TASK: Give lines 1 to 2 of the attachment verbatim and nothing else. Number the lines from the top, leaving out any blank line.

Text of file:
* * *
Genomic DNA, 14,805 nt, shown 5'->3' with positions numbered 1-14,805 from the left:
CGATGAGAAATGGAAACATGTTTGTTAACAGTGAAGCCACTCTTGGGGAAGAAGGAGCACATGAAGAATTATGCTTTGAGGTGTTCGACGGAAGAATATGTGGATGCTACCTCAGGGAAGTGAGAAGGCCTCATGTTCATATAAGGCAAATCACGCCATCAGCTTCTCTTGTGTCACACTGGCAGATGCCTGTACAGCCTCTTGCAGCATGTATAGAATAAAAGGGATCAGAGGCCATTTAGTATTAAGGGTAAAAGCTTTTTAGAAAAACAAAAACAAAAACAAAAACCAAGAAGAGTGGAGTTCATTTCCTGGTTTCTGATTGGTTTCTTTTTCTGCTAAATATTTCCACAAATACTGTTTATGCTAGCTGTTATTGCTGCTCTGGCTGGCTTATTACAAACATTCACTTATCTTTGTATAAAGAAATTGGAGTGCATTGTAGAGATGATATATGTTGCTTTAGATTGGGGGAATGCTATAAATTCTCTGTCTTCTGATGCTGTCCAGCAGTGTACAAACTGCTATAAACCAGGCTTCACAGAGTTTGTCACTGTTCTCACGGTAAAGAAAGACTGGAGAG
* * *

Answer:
Genomic DNA, 14,805 nt, shown 5'->3' with positions numbered 1-14,805 from the left:
CGATGAGAAATGGAAACATGTTTGTTAACAGTGAAGCCACTCTTGGGGAAGAAGGAGCACATGAAGAATTATGCTTTGAGGTGTTCGACGGAAGAATATGTGGATGCTACCTCAGGGAAGTGAGAAGGCCTCATGTTCATATAAGGCAAATCACGCCATCAGCTTCTCTTGTGTCACACTGGCAGATGCCTGTACAGCCTCTTGCAGCATGTATAGAATAAAAGGGATCAGAGGCCATTTAGTATTAAGGGTAAAAGCTTTTTAGAAAAACAAAAACAAAAACAAAAACCAAGAAGAGTGGAGTTCATTTCCTGGTTTCTGATTGGTTTCTTTTTCTGCTAAATATTTCCACAAATACTGTTTATGCTAGCTGTTATTGCTGCTCTGGCTGGCTTATTACAAACATTCACTTATCTTTGTATAAAGAAATTGGAGTGCATTGTAGAGATGATATATGTTGCTTTAGATTGGGGGAATGCTATAAATTCTCTGTCTTCTGATGCTGTCCAGCAGTGTACAAACTGCTATAAACCAGGCTTCACAGAGTTTGTCACTGTTCTCACGGTAAAGAAAGACTGGAGAG